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Angel and the Badman1947

  • 3.8
ANGEL AND THE BADMAN was the first film that John Wayne produced and also starred in. Gunman Quint Evans (John Wayne), badly injured, arrives at a farm owned by a Quaker family. With their help he recovers and forms a relationship with Penelope Worth (Gail Russell) who introduces him to Quaker values. At first Quint has difficulty understanding their ideas but gradually he begins to embrace their more compassionate lifestyle.

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Member Reviews (3)

top reviewer

Even in the faraway year of 1947 "Angel and the Badman" has an old-fashioned mood and feeling to it. The film harkens back to the silent westerns of William S. Hart, or old Zane Grey novels. The presence of Harry Carey, hero in many of John Ford's early silent Westerns, adds to that feeling. In fact, John Wayne seems to channel the influence of his mentor, Ford, in aspects of the production, such as the Monument Valley locations. There's definite screen chemistry between Wayne and costar Gail Russell, who ultimately became another real-life tragedy in the meat grinder world of Hollywood. Hollywood Westnerns used to be referred to as "Oaters," and this one is a classic.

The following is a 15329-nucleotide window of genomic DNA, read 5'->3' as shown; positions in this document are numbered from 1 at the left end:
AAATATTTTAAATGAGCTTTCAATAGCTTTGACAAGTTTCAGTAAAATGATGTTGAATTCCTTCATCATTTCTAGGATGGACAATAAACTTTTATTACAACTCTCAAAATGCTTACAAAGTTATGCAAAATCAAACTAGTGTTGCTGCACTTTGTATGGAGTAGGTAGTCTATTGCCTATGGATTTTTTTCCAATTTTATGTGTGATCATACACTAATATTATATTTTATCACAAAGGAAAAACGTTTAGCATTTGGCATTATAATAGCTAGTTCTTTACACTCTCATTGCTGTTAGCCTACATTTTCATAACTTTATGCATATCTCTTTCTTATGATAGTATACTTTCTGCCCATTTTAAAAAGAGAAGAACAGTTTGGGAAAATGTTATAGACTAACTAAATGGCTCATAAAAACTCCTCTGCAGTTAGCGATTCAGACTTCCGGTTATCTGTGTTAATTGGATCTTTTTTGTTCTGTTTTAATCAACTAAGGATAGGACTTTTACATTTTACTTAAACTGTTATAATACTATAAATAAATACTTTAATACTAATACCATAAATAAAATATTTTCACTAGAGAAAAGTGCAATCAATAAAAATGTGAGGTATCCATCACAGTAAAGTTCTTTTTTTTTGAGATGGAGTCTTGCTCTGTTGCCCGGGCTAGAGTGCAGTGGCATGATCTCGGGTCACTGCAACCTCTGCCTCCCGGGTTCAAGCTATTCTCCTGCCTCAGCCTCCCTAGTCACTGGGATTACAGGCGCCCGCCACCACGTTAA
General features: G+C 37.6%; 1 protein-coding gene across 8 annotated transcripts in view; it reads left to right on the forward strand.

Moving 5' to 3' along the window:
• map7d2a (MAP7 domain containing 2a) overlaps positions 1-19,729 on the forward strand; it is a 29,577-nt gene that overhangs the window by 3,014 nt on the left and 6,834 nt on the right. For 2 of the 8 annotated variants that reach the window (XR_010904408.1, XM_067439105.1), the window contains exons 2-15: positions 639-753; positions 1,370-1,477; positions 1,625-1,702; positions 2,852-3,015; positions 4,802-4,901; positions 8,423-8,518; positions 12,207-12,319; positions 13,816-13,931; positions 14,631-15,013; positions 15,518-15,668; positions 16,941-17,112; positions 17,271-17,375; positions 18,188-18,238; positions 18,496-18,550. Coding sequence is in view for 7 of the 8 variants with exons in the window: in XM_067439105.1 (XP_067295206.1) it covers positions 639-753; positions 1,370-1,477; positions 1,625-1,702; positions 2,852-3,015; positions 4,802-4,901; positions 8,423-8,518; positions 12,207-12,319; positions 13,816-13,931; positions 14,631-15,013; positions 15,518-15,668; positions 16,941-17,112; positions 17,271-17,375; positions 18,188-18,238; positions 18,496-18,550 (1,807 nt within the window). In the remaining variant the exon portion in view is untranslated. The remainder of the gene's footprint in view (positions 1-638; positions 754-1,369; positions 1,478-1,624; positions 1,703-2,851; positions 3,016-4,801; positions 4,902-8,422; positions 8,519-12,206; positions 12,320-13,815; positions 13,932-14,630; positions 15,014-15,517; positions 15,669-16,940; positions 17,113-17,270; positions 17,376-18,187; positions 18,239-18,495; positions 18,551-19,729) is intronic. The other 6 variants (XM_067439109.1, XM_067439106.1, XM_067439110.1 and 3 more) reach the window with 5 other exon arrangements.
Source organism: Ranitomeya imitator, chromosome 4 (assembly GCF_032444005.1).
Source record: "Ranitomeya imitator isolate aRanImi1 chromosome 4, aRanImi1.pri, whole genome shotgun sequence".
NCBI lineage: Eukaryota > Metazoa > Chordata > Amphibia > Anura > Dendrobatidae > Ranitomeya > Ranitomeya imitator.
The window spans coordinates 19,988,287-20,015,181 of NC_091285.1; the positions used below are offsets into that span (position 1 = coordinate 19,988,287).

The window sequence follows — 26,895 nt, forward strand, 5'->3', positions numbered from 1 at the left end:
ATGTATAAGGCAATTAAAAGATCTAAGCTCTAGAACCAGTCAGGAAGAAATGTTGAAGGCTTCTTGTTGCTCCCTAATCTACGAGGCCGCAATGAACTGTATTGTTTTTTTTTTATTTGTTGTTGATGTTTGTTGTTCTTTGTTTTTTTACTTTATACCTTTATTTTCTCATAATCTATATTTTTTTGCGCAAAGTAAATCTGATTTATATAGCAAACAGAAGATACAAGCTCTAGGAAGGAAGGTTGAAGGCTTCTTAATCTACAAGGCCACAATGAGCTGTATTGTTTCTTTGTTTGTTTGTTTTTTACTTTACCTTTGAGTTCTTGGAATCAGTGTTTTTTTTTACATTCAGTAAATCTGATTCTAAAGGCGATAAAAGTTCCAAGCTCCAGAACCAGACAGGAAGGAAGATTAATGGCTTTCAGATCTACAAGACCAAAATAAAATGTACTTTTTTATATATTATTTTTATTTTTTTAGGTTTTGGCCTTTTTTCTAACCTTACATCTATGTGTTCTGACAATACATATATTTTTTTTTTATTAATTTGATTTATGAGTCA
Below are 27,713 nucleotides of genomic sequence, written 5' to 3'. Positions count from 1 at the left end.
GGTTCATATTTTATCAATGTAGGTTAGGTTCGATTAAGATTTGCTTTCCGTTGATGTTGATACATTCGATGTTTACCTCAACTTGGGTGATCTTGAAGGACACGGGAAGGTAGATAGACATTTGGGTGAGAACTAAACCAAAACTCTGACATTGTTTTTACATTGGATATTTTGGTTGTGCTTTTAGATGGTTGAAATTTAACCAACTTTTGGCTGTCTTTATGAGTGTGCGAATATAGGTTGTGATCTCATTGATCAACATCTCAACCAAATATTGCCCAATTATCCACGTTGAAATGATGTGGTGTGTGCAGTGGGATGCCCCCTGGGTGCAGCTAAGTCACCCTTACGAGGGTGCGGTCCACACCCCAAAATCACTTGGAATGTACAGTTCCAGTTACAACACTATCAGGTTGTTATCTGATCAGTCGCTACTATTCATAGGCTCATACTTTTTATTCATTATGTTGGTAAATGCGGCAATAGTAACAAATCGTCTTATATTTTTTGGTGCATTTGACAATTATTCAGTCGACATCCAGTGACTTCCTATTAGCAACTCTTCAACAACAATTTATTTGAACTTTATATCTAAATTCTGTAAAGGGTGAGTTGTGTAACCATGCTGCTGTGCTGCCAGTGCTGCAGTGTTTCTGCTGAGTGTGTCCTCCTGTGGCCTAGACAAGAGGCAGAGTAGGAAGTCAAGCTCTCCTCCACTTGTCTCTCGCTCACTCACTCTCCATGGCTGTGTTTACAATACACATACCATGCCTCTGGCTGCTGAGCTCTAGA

top reviewer

A classic. It doesn't get anymore hollywood than this. Not anything heady, but fun. I like it better than the remake.

This film has a certain charm to it that is missing from the remake.